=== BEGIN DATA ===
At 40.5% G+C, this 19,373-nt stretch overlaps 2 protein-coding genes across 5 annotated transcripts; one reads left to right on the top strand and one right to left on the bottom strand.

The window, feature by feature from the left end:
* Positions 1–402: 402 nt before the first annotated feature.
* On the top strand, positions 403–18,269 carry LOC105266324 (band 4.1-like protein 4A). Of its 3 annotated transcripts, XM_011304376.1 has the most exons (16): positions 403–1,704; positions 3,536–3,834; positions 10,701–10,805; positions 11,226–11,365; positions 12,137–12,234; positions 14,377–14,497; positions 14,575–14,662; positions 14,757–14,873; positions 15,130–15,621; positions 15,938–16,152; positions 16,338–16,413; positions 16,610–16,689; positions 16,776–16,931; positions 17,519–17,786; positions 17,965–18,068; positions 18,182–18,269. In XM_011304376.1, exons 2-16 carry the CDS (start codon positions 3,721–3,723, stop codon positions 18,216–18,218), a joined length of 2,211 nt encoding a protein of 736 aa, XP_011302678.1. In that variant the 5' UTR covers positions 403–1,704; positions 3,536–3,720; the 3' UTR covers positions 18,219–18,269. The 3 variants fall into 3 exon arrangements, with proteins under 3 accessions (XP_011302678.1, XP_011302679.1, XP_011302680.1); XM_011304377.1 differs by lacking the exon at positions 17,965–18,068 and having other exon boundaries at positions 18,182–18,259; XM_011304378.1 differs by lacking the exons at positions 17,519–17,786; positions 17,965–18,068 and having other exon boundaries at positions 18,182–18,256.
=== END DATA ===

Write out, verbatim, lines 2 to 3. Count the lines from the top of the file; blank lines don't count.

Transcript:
The window, feature by feature from the left end:
* Positions 1–402: 402 nt before the first annotated feature.